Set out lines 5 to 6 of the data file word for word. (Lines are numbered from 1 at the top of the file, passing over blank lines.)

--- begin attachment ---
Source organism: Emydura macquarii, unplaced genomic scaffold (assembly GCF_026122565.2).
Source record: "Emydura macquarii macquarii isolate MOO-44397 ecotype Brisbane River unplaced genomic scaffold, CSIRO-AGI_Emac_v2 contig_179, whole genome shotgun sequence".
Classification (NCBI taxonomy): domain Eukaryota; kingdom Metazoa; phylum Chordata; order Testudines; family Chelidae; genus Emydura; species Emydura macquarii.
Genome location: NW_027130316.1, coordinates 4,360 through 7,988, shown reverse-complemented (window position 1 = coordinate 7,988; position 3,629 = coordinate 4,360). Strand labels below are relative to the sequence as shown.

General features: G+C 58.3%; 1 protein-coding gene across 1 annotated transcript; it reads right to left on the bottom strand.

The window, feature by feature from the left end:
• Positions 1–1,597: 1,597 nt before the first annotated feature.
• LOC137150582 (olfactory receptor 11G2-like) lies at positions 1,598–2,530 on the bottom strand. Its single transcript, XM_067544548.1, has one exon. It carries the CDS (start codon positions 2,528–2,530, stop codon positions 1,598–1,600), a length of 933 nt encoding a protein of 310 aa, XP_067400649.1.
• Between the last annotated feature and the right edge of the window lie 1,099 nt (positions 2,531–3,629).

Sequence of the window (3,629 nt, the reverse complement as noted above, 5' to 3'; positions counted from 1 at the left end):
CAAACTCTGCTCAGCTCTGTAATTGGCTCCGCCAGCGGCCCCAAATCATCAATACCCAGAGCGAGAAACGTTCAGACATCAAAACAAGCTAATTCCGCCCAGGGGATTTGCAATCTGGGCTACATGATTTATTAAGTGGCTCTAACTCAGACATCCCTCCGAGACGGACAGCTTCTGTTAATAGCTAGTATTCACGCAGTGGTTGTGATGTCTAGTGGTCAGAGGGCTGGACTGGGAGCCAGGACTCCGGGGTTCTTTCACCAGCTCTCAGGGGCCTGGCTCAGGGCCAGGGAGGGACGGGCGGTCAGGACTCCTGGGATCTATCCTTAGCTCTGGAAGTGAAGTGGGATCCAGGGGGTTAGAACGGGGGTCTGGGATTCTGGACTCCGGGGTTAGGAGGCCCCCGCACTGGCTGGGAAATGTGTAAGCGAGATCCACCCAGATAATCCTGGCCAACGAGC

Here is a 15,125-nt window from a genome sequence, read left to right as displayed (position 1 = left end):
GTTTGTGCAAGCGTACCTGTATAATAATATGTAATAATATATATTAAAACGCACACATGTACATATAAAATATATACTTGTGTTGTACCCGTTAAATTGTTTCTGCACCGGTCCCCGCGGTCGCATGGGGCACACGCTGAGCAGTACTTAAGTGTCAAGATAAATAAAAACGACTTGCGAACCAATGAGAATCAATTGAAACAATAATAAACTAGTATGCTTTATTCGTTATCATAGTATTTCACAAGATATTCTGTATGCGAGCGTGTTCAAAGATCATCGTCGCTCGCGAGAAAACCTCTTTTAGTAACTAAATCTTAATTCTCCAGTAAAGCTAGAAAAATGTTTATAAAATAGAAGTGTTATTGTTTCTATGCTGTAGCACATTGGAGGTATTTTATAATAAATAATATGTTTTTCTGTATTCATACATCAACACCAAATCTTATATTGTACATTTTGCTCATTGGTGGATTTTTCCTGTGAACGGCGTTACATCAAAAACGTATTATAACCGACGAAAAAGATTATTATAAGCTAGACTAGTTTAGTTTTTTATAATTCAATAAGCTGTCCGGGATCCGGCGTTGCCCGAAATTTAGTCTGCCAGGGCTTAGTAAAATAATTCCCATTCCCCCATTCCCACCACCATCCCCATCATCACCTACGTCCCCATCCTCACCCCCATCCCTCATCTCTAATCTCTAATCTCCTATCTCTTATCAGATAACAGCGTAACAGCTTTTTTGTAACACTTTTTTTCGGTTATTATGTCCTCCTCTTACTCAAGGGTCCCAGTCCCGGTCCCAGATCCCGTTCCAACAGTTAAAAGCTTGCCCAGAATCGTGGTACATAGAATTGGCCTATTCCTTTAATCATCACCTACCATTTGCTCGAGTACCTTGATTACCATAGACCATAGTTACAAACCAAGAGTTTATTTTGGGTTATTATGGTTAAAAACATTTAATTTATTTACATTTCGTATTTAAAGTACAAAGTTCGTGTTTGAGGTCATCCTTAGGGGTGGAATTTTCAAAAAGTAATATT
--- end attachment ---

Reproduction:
General features: G+C 58.3%; 1 protein-coding gene across 1 annotated transcript; it reads right to left on the bottom strand.

The window, feature by feature from the left end: